You know, I find other cultures fascinating, and do my best to puzzle them out, moving my lips and rubbing my increasingly hairless brow in confusion. It's like a sudoku or something, you know?
Today, let's try with the French.
But it ordered the doll's marketer, publishing house K&B Editions, to add a warning that using the needles which come with the kits "constitutes an attack on the personal dignity of Mr. Sarkozy."
Despite the fact that M. Sarkozy is (1) the President, (2) French, and (3) routinely balls-deep in Carla Bruni, his self-regard is apparently threatened by people jabbing a crude terrycloth representation of him. As a person with self-esteem issues related to biochemical defects, I sympathize. Maybe Sarkozy could try medication. It's really worked wonders for me.
So, the French must care deeply for personal dignity, non?
Well . . . sort of. I mean, unless you are a French journalist, in which case you may find yourself awakened and arrested early in the morning in front of your children, stripped, repeatedly cavity-searched, and dragged before the investigating magistrate, all because you (allegedly) failed to respond to a summons in — not a murder case, not a terrorism case, not even a drug case, but a libel case.
After a stop at the suburban Raincy police station, near his home, Filippis said, he was handcuffed with his arms behind his back and driven to the main Paris courthouse beside the Seine River in the center of the city. After taking all his personal effects, police ordered him to strip and bend over for a body search, he said, before locking him in a cell.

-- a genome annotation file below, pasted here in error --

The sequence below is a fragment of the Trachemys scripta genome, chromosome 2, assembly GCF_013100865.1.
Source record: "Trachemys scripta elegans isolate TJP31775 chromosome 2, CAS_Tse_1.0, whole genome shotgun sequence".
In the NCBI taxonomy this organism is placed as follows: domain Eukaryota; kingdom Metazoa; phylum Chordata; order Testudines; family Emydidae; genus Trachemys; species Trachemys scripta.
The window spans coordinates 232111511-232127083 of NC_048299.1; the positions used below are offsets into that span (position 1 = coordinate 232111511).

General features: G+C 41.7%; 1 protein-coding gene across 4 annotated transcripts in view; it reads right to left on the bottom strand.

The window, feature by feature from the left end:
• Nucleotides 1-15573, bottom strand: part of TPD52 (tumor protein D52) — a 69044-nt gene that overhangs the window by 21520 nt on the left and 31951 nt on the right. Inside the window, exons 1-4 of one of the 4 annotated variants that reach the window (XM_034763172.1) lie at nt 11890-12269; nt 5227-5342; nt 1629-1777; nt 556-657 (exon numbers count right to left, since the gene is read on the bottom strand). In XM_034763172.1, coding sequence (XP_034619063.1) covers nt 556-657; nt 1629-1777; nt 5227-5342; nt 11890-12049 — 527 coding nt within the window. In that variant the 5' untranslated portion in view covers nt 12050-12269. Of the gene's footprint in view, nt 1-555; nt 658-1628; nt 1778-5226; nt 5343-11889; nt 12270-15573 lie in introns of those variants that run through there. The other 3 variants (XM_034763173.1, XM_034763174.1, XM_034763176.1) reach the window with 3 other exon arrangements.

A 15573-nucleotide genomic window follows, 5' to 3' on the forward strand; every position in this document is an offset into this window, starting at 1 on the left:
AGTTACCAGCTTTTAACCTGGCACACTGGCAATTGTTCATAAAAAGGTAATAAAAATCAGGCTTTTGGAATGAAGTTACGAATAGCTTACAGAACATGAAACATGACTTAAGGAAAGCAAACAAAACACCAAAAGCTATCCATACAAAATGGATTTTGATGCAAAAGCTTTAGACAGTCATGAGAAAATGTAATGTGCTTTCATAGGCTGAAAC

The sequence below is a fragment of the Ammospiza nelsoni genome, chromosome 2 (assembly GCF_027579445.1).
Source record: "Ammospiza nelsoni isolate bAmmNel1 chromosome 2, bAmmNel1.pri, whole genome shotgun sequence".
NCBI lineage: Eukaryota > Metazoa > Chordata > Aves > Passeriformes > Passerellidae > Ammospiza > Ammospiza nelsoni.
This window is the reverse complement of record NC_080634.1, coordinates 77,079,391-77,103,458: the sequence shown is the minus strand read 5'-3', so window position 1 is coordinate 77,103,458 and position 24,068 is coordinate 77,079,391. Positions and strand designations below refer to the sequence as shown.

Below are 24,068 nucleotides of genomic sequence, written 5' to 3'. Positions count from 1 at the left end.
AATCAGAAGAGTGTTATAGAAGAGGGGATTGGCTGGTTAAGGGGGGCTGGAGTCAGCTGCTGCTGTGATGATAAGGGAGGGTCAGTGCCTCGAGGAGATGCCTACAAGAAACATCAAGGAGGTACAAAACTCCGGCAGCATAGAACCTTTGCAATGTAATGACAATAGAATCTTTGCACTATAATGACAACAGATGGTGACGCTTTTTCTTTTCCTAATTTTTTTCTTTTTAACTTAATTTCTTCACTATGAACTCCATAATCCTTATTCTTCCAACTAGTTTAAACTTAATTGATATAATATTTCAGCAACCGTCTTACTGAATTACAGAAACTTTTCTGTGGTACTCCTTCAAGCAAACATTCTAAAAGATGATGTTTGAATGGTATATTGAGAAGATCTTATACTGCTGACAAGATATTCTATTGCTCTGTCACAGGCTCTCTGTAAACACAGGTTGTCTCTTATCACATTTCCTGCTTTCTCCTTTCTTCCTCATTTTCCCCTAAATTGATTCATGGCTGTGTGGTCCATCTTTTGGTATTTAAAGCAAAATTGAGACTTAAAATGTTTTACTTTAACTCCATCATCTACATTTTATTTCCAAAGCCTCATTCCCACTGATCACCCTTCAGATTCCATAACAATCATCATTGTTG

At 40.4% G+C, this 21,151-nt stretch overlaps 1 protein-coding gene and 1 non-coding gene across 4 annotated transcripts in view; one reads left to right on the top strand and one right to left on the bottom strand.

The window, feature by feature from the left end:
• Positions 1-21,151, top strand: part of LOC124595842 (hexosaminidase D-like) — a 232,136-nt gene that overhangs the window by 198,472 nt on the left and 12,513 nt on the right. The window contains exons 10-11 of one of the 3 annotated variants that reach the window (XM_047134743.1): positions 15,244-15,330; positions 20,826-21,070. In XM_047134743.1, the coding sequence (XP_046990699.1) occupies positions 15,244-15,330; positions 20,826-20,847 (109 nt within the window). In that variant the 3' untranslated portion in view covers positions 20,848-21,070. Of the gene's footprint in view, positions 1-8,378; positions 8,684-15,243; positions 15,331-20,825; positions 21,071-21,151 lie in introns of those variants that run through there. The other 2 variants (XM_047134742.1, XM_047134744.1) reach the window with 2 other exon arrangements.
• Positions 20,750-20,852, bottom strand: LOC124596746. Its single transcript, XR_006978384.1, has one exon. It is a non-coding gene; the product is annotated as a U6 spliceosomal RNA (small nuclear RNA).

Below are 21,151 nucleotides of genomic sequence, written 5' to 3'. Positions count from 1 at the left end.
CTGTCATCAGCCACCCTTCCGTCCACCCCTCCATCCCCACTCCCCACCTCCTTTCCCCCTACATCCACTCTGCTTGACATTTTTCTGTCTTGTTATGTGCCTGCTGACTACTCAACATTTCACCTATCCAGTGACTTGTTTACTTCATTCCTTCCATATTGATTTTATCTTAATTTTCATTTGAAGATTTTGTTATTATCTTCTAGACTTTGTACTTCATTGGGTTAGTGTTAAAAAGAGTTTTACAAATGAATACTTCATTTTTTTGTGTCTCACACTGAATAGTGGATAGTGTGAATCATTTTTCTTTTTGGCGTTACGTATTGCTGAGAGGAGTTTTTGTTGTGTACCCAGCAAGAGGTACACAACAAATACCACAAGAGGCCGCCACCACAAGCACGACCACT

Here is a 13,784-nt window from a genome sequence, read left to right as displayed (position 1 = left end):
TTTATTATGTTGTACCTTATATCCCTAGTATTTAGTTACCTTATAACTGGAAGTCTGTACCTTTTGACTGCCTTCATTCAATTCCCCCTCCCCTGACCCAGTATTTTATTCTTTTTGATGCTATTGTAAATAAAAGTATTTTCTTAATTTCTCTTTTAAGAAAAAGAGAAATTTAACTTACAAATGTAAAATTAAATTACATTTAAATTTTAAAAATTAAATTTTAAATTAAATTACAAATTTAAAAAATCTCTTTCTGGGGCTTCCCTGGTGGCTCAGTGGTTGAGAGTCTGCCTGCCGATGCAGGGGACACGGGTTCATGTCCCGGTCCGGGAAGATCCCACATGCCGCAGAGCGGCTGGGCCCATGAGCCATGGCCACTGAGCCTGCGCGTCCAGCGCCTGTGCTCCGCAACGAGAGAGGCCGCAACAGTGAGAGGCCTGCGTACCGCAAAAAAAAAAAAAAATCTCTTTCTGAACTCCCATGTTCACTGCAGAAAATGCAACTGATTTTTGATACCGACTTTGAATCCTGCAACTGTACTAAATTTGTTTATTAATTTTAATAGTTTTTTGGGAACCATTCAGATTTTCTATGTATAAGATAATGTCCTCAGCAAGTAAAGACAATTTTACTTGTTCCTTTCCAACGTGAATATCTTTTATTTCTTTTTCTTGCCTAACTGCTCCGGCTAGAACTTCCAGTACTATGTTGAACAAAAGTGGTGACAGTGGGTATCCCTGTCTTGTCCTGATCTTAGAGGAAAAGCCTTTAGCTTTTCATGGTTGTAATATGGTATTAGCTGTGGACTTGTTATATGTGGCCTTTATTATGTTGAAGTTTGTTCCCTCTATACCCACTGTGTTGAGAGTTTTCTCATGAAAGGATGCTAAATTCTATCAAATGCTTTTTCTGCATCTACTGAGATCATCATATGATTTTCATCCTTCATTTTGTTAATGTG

"The room had a table, a roll of toilet paper, a concrete sleeping platform with two blankets," Filippis said. "I saw a toilet in a corner. I sat on the table to avoid the cockroaches and moths."
About 10 a.m., two officers escorted him down a long corridor and ordered him to undress for another search. When he protested, Filippis said, he was told that the investigating magistrate had insisted on following procedure, and so he submitted a second time before being taken into Josie's office.
Josie said she had summoned him numerous times without success, he said, and asked him to identify his attorneys from a list of names. She refused his request to call the lawyers, he added, and so, in a testy exchange, he declined to respond further to her questions. After formally notifying him that he was being investigated in the libel case, she ordered him released, he said, and he found himself on the sidewalk in front of the courthouse.
This is confusing. The French have not, it seems, shown a great deal of regard for M. Filippi's dignity. Where's the court-mandated warning label? Perhaps M. Filippi is made of sterner stuff than M. Sarkozy, and requires less protection. Or perhaps I am cruelly ignoring the dignity of others involved. What about poor Magistrate Muriel Josie, left like a sad wallflower on Friday night to wait for the cruel M. Filippi's response to her friendly summons? And what about the dignity of the officers? Surely nothing bad can be said about the police.
But Agence France-Presse, the country's main news agency, quoted anonymous police officials as saying that Filippis was hauled in because he had not responded to mailed summons and received rough treatment because he talked back to the "irreproachable" officers who had come to his door
There, see? The officers were irreproachable. And Filippis reproached them. He reaped the rubber-gloved whirlwind. So the French DO care for dignity after all!
I may have to start trying the Jumble instead.
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